The Trouble With Peace (The Age Of Madness Trilogy book 2) by Joe Abercrombie (book review).

‘The Trouble With Peace’ could have been that I haven’t read the first book in this series. This works as a standalone but will make you curious to follow the series, so maybe don’t read on if you haven’t read volume 1, ‘A Little Hatred’.

It all ended happily ever after. Don’t be ridiculous. Peace is hard and even the winners feel like they lost. Prince Orso is High King of the Union now and he’s not ready, that crown weighs heavily. The Closed Council is openly treacherous and there’s another fight coming whether he can cope or not. His mother thinks he needs a wife but he’s not going there due to recent disappointments.

Savine dan Glockta has a dilemma. She’s a rising star, an investor in the factories and slums of Midderland. She’s looking to change her image, perhaps princess of the people? One avenue of marriage has been cut off by her mother’s revelation but another is opened up which could solve an immediate pressing problem.

Her father, Arch Lekta, head of the King’s Inquisition, oversees amongst others Vick dan Teufel. She’s a woman who has reinvented herself. Independent and good at her job, she left her morals and squeamish in the penal camps and would rather be the one kicking sand in faces than the alternative.

Leo dan Brocke is a war hero but all its left him with is a serious leg injury. He’s not able to fight like he could and it irks him. He’s very handsome but not overwhelmed by braincells. His mother also thinks he needs a wife and she has just the candidate. He knows it will help him rule over Angland but what will he do about his group of friends? They are close but somehow there is something missing. He’s in denial about his sexuality which doesn’t help. His naivety might be the death of him.

Rikke, daughter of the Dogman, seeks a cure for the Long Eye. She can see the future and it makes her fit, puke and worse. It’s out of control but she needs to be strong when her father dies. There’s a power struggle coming and her connections to both Leo and Orso make her a pivot in the conflict that’s coming.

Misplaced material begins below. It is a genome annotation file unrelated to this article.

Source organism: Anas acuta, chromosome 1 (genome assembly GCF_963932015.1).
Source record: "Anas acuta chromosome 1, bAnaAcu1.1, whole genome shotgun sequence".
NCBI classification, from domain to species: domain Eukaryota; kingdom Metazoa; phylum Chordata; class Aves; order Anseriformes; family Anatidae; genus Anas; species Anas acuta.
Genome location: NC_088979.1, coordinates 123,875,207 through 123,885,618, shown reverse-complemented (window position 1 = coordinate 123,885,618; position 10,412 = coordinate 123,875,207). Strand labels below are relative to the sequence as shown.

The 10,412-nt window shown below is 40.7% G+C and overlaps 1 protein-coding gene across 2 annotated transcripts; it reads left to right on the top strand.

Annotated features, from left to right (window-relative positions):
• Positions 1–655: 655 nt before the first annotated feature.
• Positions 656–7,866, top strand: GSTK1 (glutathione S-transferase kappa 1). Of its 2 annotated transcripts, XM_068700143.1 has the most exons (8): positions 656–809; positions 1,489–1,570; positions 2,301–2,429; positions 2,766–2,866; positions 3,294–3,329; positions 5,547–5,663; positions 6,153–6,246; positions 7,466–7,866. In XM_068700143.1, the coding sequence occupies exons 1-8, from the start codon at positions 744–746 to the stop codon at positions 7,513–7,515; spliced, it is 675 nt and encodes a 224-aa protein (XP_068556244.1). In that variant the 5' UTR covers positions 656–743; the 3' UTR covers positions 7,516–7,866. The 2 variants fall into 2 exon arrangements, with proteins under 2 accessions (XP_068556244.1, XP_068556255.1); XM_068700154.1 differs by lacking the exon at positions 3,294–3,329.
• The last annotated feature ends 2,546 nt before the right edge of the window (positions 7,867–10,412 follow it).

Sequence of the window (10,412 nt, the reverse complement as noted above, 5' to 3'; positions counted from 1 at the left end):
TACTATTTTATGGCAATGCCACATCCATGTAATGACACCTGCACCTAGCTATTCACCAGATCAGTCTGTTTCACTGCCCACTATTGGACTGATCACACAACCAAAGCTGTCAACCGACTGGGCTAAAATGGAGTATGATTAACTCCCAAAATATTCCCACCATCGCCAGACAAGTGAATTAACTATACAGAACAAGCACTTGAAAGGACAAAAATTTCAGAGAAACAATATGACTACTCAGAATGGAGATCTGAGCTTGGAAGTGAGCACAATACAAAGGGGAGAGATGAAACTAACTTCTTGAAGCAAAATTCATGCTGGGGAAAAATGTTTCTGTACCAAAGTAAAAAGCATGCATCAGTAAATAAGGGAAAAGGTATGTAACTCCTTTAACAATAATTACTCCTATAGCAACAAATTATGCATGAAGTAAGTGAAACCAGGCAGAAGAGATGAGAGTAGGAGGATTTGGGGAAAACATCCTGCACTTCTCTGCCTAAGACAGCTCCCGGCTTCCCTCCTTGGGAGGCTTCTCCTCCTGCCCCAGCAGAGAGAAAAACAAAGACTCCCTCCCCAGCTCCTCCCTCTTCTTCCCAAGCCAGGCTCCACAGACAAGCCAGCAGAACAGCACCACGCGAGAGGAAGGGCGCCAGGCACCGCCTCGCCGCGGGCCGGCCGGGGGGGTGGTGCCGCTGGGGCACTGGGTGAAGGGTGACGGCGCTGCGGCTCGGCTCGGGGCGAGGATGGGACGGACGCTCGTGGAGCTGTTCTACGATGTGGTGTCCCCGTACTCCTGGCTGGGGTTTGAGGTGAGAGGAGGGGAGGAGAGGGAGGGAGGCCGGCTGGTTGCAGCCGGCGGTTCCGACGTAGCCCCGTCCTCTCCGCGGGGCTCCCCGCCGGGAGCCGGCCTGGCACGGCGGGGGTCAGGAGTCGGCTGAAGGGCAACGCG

Plot is important but it’s the characters that make you invest in a book. It’s a lot to take in. Not a cast of thousands but enough to carry in your head. You can sum up the actions of people in this book by saying politics, greed and ego. There is not one character that you will really feel empathy with but there are several where you might say but for the grace of not living in such a god-forsaken universe go I.

It manages to make social history fascinating; many of the issues of the Middlerland industrial revolution are directly relatable. The urge to suppress the masses by keeping them poor and down trodden strangely leads to violent rebellion. Combined with the revolting middle classes who feel their teensy bejewelled toes are being stepped on make sure there is a march again to conflict. Peace, like sunshine between rain, is just the time we spend waiting for the next war.

Sue Davies

June 2021

(pub: Gollancz, 2021. 560 page paperback. Price: £ 8.99 (UK). ISBN: 978-0-57509-594-6)

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